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Reject the Rebound Mindset

There’s an interesting and pervasive problem that I see: Everyone’s looking for clues as to when the economy will rebound and get back to where it was for the last handful of years or so. Here’s why that’s a problem and what you should do instead.

Right now, we’re experiencing a level of inflation that we’ve not seen in four decades. That’s a long time – longer than many of you have been around. That’s why I’m here to tell you that looking for things to bounce back to the way they were pre-pandemic is a mistake – unless by “pre-pandemic,” you actually mean going back to the 1980s.

I’m betting that you don’t mean that, but maybe you should.

Stop looking for a rebound

You see, looking for things to rebound to where they were a handful of years ago isn’t the solution right now. We’re dealing with a confluence of economic issues that continue to drive the economy, even in the face of high inflation. Wages have risen and may continue to rise, the job market is still relatively strong (despite news of significant layoffs, specifically in tech-driven companies, regardless of industry) and on a day-to-day level, people aren’t quite as fearful as the news makes us out to be.

We’re in a tough spot. Actually, let me rephrase that: Fed Chair Jerome Powell is in a tough spot, because he’s doing exactly what needs to be done to get the hot spots in the economy to cool off a bit – and while he’s doing it, he’s getting ripped apart by politicians and investors and the media. I say, good for him.

You see, you’d have to go back to the 1970s and 1980s to find inflation rates like we’re experiencing today and to get that under control back then, interest rates had to rise. There simply was no other way to cool things off. And, as we know, things got back on track and we all had a pretty good run for many years.

If you’ve only experienced the “good” times – times of low interest rates, along with stock markets and housing markets that have only gone up, up and up some more, then these seem like dark days. But the fact of the matter is that this is a normal cycle that was kept unnaturally at bay for decades, which is part of the reason why we find ourselves where we are now. And a whole confluence of additional challenges, kicked off by a global pandemic, have dug us even deeper.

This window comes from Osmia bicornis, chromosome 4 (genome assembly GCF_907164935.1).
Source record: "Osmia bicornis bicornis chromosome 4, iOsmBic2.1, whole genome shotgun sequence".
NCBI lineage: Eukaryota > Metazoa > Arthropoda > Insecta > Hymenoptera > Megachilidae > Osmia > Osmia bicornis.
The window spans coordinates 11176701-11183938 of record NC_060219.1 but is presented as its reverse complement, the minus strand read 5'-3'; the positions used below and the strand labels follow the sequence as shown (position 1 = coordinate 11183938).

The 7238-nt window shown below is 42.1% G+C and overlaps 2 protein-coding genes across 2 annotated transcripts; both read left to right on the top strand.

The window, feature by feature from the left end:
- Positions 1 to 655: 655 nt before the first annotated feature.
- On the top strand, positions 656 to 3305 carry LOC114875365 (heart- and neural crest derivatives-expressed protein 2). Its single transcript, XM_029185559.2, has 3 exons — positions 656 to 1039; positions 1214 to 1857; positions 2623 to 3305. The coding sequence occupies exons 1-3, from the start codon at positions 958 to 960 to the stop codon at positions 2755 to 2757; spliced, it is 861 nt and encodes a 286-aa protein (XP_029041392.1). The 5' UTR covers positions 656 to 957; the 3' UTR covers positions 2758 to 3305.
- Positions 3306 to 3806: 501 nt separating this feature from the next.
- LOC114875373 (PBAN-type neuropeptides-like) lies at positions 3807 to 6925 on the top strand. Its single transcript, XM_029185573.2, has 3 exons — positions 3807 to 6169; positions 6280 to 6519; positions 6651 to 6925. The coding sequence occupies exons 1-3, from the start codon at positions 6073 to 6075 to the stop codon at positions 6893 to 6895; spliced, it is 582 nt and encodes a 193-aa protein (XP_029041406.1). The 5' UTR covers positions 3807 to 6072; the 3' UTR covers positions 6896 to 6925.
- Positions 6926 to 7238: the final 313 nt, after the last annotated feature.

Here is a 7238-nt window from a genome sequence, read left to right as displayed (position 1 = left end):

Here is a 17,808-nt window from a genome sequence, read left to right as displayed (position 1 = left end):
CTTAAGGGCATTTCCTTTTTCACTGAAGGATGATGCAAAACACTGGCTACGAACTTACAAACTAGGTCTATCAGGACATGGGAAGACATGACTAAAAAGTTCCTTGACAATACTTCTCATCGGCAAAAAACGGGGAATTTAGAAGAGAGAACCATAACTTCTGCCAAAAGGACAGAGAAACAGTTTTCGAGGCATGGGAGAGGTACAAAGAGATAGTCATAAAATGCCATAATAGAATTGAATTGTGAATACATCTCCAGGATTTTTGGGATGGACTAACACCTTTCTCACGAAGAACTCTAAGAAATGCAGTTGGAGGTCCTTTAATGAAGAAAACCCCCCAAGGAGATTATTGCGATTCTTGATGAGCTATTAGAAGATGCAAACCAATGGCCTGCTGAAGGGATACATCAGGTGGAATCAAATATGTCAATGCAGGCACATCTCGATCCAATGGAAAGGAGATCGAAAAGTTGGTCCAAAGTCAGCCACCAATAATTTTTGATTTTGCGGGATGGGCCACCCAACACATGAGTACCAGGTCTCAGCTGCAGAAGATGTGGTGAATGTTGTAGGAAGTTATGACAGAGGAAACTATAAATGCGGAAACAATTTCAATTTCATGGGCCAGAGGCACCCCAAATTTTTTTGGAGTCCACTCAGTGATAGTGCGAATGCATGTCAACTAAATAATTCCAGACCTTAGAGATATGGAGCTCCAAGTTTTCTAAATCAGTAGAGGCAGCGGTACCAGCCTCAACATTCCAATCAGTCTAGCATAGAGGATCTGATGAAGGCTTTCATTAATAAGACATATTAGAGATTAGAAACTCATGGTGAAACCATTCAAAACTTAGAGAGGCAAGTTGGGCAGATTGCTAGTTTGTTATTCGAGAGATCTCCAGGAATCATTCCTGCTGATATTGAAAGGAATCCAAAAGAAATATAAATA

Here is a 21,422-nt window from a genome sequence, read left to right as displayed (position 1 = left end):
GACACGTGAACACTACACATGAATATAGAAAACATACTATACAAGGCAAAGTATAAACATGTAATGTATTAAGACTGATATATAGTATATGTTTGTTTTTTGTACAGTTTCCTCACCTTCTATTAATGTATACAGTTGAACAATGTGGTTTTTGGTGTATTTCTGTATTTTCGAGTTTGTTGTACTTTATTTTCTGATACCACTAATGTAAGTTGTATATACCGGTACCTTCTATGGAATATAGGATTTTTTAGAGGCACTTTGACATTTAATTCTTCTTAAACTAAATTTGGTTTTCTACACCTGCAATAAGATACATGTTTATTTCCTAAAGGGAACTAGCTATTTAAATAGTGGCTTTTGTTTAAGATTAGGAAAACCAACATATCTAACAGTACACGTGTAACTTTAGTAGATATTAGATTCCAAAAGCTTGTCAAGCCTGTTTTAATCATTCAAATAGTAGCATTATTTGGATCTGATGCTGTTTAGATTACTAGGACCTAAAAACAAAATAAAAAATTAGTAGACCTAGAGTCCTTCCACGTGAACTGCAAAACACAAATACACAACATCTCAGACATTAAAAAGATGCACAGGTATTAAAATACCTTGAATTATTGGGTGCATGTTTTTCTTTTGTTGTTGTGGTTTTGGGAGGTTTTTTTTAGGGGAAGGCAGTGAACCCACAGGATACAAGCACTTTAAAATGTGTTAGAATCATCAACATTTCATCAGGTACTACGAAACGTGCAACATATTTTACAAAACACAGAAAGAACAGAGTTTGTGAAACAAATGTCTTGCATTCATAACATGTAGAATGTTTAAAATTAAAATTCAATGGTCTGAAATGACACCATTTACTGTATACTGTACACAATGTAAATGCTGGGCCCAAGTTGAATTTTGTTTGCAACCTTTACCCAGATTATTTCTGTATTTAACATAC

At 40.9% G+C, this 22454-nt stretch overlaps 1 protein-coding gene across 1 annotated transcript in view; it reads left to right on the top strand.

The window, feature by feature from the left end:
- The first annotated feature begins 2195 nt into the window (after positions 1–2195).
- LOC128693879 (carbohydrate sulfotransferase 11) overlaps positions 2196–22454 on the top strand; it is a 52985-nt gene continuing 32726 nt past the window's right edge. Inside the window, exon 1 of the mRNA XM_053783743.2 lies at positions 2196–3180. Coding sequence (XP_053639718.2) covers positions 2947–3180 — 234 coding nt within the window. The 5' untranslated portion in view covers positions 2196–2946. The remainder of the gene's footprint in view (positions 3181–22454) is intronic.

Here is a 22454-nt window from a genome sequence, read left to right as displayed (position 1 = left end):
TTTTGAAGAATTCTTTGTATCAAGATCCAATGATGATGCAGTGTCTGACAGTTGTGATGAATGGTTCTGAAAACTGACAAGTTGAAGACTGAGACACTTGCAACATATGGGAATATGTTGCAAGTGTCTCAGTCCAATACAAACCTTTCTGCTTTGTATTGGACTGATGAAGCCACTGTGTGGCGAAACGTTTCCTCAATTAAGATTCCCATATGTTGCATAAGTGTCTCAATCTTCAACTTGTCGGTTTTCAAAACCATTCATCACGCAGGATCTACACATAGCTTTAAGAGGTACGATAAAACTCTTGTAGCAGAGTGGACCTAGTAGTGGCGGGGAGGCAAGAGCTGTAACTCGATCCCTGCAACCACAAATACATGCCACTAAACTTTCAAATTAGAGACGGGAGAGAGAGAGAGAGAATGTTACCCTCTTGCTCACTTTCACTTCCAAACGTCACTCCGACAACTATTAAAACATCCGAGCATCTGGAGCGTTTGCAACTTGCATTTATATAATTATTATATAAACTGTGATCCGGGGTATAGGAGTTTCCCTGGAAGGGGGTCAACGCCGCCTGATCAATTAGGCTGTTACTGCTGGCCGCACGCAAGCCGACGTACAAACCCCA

What do I suggest instead?

The way I see it, our economy is about more than simply how we’re feeling at the grocery store or the gas pump. The health of our economy underpins the health of our democracy.

Yes, that’s a bold statement, but there’s a lot of truth to it, in my opinion.

Economic distress fuels emotional distress, which fuels divisiveness and discontent. We have more than enough of those right now, so in addition to easing economic strain, Jerome Powell carries the herculean responsibility of keeping our country together. It’s a tremendous task, more so than most politicians, economists and others have to bear.

It also means that we need a collective reality check on where things stand. How much has your life changed over the last year, economically speaking? You may not go out to eat as often or you may choose less-expensive restaurants. You may keep your car another year or two rather than buy or lease a new one. You may decide that going back to the office so that you can keep your job and benefits is a fair enough deal.

And you may even decide that now actually could be a good time to buy a house – the competition has eased since the thick of the pandemic, you can take a little more time to consider your options and get that inspection that your peers skipped out on. You gain mortgage-interest tax deductions and even if you’re paying more in interest now than you’d like, you’ll always have the option to refinance down the line.

Don’t look to the 2010s for answers; look to the 1980s for direction.

You have more control than you realize

It’s about being smart with the decisions you make. The free-for-all lifestyles that were enjoyed for the last bunch of years may be scaled back a bit. But, economically speaking, you’ll be okay – most people come out of recessions just fine. Consumer confidence is far from the lowest it has been before; in fact, it’s still in a range that’s considered pretty high.

Read the tape and it’ll prepare you for what you need to do, regardless of what side of the aisle you’re on or where things land this election season.

And remember this: Inflation’s not just a pricing indicator – it’s a proxy for confidence in the United States as a whole. When there’s erosion of the dollar, there’s erosion of confidence in everything we’ve worked to build here. A healthy economy is a reflection of a healthy country; the opposite is clearly true, too, and you need only to look around the world at faltering countries to see that for yourselves.

So, when Powell talks about getting inflation under control, what he’s really talking about is keeping our country whole. Let’s do our best to support him in that.

Let’s reset, not rebound.

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